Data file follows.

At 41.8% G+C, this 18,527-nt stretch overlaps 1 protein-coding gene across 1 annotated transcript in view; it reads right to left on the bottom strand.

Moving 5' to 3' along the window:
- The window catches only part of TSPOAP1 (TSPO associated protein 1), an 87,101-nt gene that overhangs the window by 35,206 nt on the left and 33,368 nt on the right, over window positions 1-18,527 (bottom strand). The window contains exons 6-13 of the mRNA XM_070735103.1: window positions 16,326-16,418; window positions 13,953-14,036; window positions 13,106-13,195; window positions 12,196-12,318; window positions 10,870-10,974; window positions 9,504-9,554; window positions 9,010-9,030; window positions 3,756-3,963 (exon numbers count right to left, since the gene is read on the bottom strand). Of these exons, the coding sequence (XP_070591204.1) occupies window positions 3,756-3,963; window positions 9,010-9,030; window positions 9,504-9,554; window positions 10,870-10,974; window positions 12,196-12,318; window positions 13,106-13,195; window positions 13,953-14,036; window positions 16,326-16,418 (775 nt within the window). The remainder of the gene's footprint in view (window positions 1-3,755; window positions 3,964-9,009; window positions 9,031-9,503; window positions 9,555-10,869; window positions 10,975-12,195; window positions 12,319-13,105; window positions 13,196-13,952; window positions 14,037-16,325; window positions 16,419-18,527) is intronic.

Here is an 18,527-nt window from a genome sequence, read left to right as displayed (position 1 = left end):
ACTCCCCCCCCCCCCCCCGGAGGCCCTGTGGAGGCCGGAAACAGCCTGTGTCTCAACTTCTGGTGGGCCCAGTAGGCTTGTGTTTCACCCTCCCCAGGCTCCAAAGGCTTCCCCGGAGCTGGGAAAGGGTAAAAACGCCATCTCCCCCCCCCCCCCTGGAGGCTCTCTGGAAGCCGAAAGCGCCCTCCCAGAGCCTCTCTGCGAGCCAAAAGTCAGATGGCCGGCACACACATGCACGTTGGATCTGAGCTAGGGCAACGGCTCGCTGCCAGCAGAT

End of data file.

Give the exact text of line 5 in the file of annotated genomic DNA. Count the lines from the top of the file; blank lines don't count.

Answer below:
ACTCCCCCCCCCCCCCCCGGAGGCCCTGTGGAGGCCGGAAACAGCCTGTGTCTCAACTTCTGGTGGGCCCAGTAGGCTTGTGTTTCACCCTCCCCAGGCTCCAAAGGCTTCCCCGGAGCTGGGAAAGGGTAAAAACGCCATCTCCCCCCCCCCCCCTGGAGGCTCTCTGGAAGCCGAAAGCGCCCTCCCAGAGCCTCTCTGCGAGCCAAAAGTCAGATGGCCGGCACACACATGCACGTTGGATCTGAGCTAGGGCAACGGCTCGCTGCCAGCAGAT